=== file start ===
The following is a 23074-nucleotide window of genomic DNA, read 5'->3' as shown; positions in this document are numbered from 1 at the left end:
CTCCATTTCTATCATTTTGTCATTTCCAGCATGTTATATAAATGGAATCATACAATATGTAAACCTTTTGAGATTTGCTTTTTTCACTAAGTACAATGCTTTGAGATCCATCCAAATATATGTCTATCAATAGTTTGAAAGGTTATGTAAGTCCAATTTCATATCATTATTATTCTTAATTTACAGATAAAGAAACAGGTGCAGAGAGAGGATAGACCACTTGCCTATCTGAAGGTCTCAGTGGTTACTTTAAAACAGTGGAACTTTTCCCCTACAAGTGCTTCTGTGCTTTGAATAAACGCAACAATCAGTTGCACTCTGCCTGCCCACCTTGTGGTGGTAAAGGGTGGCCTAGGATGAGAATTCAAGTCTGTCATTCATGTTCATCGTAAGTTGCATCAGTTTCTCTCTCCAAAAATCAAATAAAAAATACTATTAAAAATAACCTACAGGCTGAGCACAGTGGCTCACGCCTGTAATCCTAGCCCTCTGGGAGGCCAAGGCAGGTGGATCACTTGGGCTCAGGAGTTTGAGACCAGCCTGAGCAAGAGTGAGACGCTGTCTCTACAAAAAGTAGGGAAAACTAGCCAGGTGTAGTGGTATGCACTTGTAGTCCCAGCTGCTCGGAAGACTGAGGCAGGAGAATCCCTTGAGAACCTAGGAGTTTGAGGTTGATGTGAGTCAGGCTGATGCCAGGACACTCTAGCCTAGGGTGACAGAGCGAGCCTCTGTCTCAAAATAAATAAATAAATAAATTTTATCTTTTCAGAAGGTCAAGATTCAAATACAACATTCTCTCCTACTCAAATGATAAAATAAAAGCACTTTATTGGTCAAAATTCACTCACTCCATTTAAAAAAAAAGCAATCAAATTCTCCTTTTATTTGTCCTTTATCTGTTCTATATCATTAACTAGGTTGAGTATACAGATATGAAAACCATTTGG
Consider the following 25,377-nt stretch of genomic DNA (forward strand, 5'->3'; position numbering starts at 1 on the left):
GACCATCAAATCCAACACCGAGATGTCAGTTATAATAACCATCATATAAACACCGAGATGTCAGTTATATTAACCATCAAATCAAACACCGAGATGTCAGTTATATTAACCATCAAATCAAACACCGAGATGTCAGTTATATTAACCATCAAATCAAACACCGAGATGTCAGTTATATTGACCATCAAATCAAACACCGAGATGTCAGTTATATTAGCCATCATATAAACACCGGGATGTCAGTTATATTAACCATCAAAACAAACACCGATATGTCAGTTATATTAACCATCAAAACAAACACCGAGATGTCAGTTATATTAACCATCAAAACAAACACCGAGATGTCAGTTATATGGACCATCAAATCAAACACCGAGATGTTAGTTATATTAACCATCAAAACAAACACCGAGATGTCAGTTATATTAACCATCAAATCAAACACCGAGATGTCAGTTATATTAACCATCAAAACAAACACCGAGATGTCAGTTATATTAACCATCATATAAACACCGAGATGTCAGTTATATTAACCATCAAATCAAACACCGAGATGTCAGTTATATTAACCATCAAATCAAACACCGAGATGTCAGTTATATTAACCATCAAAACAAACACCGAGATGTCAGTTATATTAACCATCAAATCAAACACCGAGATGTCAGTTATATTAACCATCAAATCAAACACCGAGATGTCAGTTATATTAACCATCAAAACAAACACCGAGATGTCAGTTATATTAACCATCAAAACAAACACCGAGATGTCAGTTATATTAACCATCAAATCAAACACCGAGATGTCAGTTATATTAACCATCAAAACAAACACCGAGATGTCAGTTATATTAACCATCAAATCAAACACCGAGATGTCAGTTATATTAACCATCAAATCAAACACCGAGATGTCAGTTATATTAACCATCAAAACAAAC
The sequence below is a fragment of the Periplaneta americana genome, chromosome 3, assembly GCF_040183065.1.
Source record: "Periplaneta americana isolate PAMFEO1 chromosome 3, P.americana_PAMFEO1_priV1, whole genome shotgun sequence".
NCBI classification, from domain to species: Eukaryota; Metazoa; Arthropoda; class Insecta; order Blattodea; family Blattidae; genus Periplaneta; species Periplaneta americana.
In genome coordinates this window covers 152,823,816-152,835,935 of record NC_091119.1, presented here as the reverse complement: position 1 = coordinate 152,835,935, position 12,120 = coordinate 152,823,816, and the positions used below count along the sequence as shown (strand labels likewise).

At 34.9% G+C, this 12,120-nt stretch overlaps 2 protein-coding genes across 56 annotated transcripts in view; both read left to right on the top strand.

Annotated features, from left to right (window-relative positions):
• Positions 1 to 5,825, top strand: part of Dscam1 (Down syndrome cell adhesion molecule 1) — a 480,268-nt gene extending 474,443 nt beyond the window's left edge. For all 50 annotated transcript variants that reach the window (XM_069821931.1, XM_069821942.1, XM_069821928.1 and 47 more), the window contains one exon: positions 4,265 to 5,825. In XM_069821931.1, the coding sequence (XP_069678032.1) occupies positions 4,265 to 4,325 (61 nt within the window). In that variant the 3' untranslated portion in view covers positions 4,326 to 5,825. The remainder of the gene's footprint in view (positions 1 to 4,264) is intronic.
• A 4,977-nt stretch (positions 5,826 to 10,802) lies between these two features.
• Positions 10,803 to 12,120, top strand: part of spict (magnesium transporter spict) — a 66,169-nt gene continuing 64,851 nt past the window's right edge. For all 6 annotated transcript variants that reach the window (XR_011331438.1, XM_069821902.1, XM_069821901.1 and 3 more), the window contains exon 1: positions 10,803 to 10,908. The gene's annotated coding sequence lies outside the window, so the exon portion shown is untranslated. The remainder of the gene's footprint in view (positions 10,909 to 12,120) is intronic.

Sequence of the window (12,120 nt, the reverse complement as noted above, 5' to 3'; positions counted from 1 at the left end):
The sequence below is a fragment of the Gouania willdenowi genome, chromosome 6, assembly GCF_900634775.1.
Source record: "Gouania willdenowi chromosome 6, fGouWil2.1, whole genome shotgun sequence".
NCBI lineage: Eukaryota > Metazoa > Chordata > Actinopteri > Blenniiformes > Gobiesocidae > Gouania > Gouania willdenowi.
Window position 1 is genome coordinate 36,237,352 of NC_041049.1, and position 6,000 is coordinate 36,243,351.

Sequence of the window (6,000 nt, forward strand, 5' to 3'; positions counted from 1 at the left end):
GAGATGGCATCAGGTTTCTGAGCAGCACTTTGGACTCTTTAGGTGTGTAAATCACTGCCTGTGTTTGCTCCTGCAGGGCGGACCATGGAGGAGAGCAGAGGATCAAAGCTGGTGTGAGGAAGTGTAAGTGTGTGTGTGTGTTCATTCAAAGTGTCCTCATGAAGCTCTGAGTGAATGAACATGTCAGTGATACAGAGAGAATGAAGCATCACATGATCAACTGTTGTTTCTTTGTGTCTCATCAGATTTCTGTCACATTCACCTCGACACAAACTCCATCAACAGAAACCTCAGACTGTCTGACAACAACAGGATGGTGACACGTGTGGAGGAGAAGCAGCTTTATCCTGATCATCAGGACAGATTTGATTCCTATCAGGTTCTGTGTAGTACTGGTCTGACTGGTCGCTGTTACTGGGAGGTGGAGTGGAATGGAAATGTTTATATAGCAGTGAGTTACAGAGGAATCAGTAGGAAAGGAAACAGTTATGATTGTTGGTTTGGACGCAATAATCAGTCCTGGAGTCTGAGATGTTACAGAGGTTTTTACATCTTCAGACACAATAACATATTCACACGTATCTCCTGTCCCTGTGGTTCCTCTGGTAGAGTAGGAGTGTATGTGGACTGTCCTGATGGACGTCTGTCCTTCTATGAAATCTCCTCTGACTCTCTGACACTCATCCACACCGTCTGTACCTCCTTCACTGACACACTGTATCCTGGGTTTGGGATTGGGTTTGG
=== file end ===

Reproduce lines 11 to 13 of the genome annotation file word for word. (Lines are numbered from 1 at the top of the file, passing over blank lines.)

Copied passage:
• Positions 1 to 5,825, top strand: part of Dscam1 (Down syndrome cell adhesion molecule 1) — a 480,268-nt gene extending 474,443 nt beyond the window's left edge. For all 50 annotated transcript variants that reach the window (XM_069821931.1, XM_069821942.1, XM_069821928.1 and 47 more), the window contains one exon: positions 4,265 to 5,825. In XM_069821931.1, the coding sequence (XP_069678032.1) occupies positions 4,265 to 4,325 (61 nt within the window). In that variant the 3' untranslated portion in view covers positions 4,326 to 5,825. The remainder of the gene's footprint in view (positions 1 to 4,264) is intronic.
• A 4,977-nt stretch (positions 5,826 to 10,802) lies between these two features.
• Positions 10,803 to 12,120, top strand: part of spict (magnesium transporter spict) — a 66,169-nt gene continuing 64,851 nt past the window's right edge. For all 6 annotated transcript variants that reach the window (XR_011331438.1, XM_069821902.1, XM_069821901.1 and 3 more), the window contains exon 1: positions 10,803 to 10,908. The gene's annotated coding sequence lies outside the window, so the exon portion shown is untranslated. The remainder of the gene's footprint in view (positions 10,909 to 12,120) is intronic.